Read Part 1 of "Myth Busters"
Last month we reviewed the results of chassis dyno testing done by Sean Boyle’s students in the automatic transmission
class at Southern Illinois University. Four modified torque converters were evaluated. The testing was done on a MD-250 Mustang Chassis Dyno, and the test vehicle was a stock 2000 Dodge Durango RT equipped with a 5.9L gas engine and a 46RE
The converter replacement was the only change made to the vehicle, and only one modification was done to the converter for each test. In Part I of this series, converter A had a modified stator – .250” had been machined from the impeller side of the stator, and this modification lowered the stall of the converter. The test vehicle responded favorably to this modification, which would have helped the vehicle’s towing capabilities and probably enhanced fuel economy.
This month we look at how converter B tested. Converter B also had a modified stator. The difference is that in this converter, .175” was machined from the turbine side of the stator. (Figure 1 shows the modified stator below an OEM stator.) This particular modification is popular on performance converters to increase stall. Since no brake stall test or timed acceleration test was performed for these evaluations, there was no measurable increase in stall. When you compare the graphs of the OEM converter vs. modified converter B in the overlay in Figure 2, you can see that the horsepower and torque readings for both converters start at about 2300 rpms. You can also see that the horsepower and torque readings of the modified converter B remained below the readings of the OEM converter throughout the run. When you do line-by-line comparisons of the OEM vs. the modified B converter at specific rpms, you see dramatic differences (see Figure 3).
The biggest difference occurs at 3000 rpms. The OEM converter was outperforming the modified converter by 16 HP and 10 ft/lbs of torque at that rpm break. The difference in performance remained at least 9-10 HP better for the OEM converter throughout the runs.
This is where the trade-offs mentioned in Part I come into play. The wide-open throttle horsepower tests are great for evaluating the horsepower and torque that is being delivered to the ground. However, they do not show the acceleration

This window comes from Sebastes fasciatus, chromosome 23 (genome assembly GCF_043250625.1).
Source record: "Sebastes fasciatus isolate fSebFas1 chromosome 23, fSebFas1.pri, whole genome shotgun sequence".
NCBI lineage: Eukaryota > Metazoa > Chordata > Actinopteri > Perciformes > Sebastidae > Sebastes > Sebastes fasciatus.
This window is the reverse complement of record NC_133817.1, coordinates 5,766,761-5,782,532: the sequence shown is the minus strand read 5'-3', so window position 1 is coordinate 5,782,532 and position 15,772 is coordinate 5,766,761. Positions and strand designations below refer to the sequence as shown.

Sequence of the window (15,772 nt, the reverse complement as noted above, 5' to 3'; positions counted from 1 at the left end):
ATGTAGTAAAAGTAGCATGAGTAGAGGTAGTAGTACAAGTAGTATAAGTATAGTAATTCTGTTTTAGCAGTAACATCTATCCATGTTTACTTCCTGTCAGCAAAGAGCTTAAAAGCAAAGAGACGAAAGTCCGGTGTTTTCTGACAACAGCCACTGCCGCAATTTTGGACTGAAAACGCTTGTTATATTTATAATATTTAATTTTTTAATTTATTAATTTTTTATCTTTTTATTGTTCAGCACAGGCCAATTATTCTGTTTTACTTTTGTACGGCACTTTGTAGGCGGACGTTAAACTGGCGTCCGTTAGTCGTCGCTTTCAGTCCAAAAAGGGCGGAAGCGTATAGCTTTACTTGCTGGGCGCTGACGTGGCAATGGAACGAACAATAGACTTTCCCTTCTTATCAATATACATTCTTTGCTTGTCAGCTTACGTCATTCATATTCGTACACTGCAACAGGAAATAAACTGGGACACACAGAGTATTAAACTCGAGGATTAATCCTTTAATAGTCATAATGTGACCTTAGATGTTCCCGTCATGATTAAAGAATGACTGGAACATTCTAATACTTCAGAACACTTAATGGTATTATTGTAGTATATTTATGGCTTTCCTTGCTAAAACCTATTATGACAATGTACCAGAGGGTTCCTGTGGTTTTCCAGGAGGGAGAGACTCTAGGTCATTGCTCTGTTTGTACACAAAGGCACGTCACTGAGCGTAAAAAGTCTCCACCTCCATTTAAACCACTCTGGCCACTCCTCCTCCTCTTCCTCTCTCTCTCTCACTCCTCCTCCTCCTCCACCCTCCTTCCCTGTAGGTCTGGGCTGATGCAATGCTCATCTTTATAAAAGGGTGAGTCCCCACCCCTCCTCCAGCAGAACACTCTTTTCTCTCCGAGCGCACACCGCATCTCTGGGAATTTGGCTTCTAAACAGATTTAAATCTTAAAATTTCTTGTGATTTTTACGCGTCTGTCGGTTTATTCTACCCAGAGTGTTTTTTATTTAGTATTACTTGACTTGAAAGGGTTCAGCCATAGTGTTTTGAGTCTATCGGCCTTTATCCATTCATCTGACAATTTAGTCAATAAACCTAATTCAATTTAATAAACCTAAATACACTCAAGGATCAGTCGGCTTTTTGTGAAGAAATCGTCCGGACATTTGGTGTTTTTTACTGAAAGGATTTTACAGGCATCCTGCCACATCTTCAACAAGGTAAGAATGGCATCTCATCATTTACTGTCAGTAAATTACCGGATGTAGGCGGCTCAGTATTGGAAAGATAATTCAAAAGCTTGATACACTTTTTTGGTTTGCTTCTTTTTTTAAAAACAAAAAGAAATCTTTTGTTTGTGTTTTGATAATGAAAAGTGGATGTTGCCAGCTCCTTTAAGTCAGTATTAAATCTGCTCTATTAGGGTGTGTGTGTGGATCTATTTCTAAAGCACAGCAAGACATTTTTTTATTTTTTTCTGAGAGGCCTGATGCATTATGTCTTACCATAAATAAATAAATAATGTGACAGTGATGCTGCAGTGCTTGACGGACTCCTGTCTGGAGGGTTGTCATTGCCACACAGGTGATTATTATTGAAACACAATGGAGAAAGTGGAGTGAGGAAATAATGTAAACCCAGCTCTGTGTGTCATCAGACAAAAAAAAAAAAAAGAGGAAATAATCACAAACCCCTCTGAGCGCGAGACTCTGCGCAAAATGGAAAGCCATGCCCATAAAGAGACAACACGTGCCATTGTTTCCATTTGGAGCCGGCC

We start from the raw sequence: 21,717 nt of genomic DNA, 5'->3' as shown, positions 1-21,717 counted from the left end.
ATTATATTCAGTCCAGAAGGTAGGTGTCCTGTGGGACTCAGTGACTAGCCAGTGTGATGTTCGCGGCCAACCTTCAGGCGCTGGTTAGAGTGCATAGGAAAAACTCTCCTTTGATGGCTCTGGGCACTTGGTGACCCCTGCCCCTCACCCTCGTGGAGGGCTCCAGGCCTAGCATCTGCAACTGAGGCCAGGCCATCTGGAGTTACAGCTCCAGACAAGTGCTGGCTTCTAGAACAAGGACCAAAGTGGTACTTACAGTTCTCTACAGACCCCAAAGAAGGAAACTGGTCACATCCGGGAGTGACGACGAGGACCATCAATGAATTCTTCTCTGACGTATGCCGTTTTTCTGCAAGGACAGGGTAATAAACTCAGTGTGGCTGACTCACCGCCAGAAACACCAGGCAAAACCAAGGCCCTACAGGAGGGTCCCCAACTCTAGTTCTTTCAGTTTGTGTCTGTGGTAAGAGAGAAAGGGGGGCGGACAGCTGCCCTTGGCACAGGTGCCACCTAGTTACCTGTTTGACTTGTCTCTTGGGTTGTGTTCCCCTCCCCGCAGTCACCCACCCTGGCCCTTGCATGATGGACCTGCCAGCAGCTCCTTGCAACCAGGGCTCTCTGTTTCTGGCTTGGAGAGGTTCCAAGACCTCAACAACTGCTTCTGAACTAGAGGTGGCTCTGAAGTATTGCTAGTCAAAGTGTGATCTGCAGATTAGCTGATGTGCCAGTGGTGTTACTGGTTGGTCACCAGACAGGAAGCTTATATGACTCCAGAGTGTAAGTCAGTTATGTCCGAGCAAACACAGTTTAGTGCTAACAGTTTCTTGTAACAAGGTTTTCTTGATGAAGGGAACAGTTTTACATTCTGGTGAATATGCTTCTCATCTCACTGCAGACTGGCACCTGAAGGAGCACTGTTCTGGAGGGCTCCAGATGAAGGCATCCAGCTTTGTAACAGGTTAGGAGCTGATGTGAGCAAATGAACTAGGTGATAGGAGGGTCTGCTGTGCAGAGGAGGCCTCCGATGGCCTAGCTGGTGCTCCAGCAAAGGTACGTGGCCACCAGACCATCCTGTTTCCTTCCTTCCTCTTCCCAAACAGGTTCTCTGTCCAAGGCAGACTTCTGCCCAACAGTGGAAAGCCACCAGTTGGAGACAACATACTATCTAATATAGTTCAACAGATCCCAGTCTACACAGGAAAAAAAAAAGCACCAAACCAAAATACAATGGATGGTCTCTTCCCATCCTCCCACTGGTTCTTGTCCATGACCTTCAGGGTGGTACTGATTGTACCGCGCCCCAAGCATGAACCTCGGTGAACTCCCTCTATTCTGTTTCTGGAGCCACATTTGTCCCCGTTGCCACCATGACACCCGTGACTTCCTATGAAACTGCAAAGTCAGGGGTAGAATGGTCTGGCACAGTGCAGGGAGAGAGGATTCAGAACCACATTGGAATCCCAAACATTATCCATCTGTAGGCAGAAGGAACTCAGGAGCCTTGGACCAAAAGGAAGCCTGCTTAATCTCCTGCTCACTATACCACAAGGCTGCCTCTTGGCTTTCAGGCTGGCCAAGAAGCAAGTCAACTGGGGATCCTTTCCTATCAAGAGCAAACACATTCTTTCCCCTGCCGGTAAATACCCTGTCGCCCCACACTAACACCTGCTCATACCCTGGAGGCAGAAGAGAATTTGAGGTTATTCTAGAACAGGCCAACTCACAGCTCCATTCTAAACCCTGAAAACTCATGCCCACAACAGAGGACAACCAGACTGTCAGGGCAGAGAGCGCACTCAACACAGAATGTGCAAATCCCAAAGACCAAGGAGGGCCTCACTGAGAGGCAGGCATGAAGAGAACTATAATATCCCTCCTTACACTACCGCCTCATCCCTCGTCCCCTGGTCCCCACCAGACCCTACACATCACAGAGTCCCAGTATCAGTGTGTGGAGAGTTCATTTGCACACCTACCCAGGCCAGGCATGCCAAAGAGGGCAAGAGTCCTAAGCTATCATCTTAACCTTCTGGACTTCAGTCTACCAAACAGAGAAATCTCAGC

values of the vehicle. By machining the turbine side of the stator, you are increasing the distance between the turbine and stator, and this will raise the stall of the converter. This can be very beneficial if the power band level of the engine has been enhanced and the converter stall is increased to meet this level of performance. But as you can see from the graphs and charts, better acceleration on a stock engine application comes with a price. The inefficiency that helped create the higher stall decreases HP and torque during normal operation.
Inefficiency is also related to an increase in temperature. By the third run, the modified converter was 10° F hotter than the OEM converter. When you consider that the total run time – including the 30-second delays between runs – was less than 2.5 minutes, that increase in temperature is significant. Prolonged use of a vehicle with this modification would normally require additional cooling.
Part of the inefficiency of the converter comes from the modification itself. The stator blade of the OEM stator is wider and rounded at the turbine side (see Figure 1). This helps to redirect the flow of oil from the turbine to the impeller. The modified stator has a flat machined surface exposed to the oil exiting the turbine. The oil that strikes this surface will be deflected back toward the turbine, slowing its rotation.
Evaluate all of the advantages as well as the trade-offs when you are considering a modification to a converter. The end result should be the best possible compromise for your application.
Special thanks to Sean Boyle and students Zack Emberton, Ross Rohlman and Luke Davies at Southern Illinois University for their help in compiling this information.